Featured Farmer: Cameron Clark, Riverhill Farms

Cameron Clark is the co-owner of Riverhill Farms in Williston, Vermont. Riverhill is primarily a certified organic dairy farm, but also includes certified organic maple sugaring, equine boarding, and trail riding. She farms with co-owner/mother Patrice, partner Dan O’Shaunnessy, and employee Wendy Manchester.

When we first asked Cameron Clark if we could include her in this Featured Farmer series, it was the dead of winter. 

She enthusiastically accepted our invitation under one condition: That we save our visit for summertime. She envisioned showing us her farm when the Vermont landscape was lush and green, her herd of organic dairy cows dotting the hillsides.

We set the date for July 12. Mother Nature, we would later learn, had other plans for this day.

When Cameron awoke on July 11, she was shocked to find 75% of her pastures and fields covered in five feet of water. Around 6-8 inches of rain had fallen the day prior. The Winooski River, which traces the east side of her farm, had overrun its banks, cresting to a high of 27 feet.

Under normal circumstances, Cameron would tell you the benefits of farming near a river. 

“It’s a blessing most years,” she says. “We have really good river bottom soil. It grows really good grass. It retains moisture well when we have it.”

She pauses before adding, “Then you get the one freak event. A typical spring flood is no big deal, but this is exceptional. Very exceptional.”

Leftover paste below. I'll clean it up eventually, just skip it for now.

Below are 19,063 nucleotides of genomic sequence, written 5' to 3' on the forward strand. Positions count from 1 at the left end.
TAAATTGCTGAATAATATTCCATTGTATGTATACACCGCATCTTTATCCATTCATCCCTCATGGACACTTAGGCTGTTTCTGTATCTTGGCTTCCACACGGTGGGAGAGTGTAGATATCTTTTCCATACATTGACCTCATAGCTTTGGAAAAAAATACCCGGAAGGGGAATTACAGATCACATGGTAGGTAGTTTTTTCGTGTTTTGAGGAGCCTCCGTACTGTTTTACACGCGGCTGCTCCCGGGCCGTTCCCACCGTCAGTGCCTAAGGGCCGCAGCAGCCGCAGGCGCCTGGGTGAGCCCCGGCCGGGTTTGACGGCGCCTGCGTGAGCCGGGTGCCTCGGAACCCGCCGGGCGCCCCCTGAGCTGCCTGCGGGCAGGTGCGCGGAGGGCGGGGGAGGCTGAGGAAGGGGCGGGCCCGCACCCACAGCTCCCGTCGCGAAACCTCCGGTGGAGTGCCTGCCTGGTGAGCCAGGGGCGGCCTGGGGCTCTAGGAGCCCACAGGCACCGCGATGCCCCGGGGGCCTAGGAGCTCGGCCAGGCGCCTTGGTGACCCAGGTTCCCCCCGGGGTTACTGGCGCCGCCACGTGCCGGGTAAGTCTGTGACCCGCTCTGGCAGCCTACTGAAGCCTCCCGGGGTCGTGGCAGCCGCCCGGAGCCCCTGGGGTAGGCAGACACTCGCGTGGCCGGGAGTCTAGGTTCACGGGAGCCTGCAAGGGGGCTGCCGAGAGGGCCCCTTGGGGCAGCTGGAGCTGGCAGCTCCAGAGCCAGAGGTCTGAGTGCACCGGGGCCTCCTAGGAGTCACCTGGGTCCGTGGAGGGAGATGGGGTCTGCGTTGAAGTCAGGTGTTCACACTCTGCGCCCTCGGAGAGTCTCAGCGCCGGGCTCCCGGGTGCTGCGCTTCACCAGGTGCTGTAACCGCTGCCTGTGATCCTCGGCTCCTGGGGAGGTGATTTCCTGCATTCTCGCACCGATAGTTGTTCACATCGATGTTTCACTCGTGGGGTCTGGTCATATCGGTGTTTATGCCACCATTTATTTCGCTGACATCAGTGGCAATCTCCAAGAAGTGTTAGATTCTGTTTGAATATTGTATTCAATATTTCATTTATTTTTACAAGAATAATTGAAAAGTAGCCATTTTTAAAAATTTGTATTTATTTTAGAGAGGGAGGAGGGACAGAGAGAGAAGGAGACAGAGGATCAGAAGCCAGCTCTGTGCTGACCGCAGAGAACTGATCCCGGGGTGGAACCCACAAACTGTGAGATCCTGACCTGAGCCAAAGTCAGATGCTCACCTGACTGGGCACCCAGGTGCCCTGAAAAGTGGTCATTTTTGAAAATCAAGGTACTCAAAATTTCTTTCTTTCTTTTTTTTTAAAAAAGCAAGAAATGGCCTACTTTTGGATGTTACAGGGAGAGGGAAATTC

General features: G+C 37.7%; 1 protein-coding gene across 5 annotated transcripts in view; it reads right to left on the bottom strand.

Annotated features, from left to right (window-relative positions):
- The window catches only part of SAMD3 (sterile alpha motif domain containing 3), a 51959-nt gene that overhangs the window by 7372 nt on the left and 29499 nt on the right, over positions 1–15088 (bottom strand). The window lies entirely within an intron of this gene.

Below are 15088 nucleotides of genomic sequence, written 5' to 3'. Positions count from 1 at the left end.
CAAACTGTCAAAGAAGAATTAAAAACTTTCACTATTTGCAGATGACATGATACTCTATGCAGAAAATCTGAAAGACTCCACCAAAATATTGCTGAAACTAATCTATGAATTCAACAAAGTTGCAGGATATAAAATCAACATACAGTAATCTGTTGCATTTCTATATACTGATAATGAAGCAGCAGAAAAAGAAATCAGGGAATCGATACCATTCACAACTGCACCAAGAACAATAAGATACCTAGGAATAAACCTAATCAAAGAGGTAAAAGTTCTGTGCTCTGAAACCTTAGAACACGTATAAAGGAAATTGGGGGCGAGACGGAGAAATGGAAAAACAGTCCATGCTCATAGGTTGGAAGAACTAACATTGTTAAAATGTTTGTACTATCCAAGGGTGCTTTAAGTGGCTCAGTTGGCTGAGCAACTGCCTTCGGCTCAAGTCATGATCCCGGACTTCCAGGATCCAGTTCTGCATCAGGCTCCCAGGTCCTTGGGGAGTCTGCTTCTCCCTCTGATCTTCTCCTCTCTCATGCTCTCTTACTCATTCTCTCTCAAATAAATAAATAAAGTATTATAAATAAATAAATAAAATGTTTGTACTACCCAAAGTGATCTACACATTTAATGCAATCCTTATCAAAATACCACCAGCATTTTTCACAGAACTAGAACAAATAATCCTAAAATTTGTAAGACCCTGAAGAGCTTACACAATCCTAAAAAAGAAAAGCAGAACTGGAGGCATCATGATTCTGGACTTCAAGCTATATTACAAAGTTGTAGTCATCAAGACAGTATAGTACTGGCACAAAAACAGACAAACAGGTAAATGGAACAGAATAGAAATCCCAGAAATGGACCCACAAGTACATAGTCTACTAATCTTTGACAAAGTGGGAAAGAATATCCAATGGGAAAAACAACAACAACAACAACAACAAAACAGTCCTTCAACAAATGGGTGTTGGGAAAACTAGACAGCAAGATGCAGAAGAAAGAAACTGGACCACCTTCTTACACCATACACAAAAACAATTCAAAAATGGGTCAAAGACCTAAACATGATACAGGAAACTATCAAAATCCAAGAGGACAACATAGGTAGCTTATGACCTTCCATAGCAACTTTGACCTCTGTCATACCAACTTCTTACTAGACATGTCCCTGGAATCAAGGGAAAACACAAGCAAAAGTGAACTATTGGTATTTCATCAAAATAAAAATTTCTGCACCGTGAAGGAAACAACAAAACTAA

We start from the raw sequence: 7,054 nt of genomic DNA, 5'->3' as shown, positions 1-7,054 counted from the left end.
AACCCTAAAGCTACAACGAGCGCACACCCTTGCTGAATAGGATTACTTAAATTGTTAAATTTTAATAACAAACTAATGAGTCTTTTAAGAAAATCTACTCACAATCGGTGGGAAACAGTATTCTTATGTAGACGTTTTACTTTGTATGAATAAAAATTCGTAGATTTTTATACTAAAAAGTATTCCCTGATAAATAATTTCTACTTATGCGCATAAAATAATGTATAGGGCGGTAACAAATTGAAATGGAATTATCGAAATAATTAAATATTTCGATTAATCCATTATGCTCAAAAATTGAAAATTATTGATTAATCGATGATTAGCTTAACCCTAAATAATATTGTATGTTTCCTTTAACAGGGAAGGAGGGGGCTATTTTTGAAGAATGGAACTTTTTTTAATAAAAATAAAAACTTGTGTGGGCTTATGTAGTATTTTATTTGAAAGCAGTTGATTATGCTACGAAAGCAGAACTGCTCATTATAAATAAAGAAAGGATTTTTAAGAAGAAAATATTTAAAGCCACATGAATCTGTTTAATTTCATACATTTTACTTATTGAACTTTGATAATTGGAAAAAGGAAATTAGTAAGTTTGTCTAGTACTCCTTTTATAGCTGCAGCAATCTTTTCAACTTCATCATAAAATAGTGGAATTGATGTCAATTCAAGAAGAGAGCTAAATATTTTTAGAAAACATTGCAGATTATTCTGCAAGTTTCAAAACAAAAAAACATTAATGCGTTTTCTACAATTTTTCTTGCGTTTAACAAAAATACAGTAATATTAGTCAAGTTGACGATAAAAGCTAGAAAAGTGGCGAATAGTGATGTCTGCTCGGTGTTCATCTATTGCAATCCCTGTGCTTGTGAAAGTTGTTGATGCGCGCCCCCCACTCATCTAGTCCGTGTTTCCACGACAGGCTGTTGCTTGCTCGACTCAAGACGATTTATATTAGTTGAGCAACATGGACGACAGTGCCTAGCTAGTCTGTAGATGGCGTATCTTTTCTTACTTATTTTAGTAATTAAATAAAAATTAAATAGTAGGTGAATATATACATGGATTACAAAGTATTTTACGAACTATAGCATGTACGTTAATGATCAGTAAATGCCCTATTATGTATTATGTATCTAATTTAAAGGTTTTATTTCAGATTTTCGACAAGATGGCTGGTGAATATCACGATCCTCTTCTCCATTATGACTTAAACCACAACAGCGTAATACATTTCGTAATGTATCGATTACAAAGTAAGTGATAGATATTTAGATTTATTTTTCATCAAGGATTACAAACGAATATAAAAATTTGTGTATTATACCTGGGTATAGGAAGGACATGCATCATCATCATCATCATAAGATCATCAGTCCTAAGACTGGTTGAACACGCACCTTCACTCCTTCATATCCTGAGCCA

And if anyone is an expert on what is exceptional for the area, it’s Cameron. She is the eighth generation of farmers in her family to have stewarded this land since 1835. They purchased it from Thomas Chittenden, the first governor of Vermont. It has always been a dairy farm, and for a long time, it was conventionally operated. Her family stopped milking cows in 2007 while she went back to school. Cameron decided that if she were ever to resume milking cows, her farm would become organic.

She did just that in 2012. She started with 20 cows and grew her herd internally to 50 mature cows today. All along, she has been shipping the cows’ milk to Organic Valley. In 2019, she added “grass-fed” to her label.

Silt clings thick and gray to pasture vegetation

That is one of the reasons why her flooded pastures and fields are so heartbreaking for us to behold. To her credit, Cameron let us keep our July 12 appointment. As we wound our way up Governor Chittenden Road toward her 560-acre farm, the floodwaters had already receded quite a bit. But the evidence of their recent presence still remained. Silt clung thick and gray to all the vegetation, rendering it unsafe for Cameron’s cows to eat. 

When we reached the top of the hill where the farm’s buildings are located out of harm’s way, we found the cows tucked safely in the barn. They were happily munching on hay, but Cameron, who loves her cows dearly, could tell they were missing life in the pasture.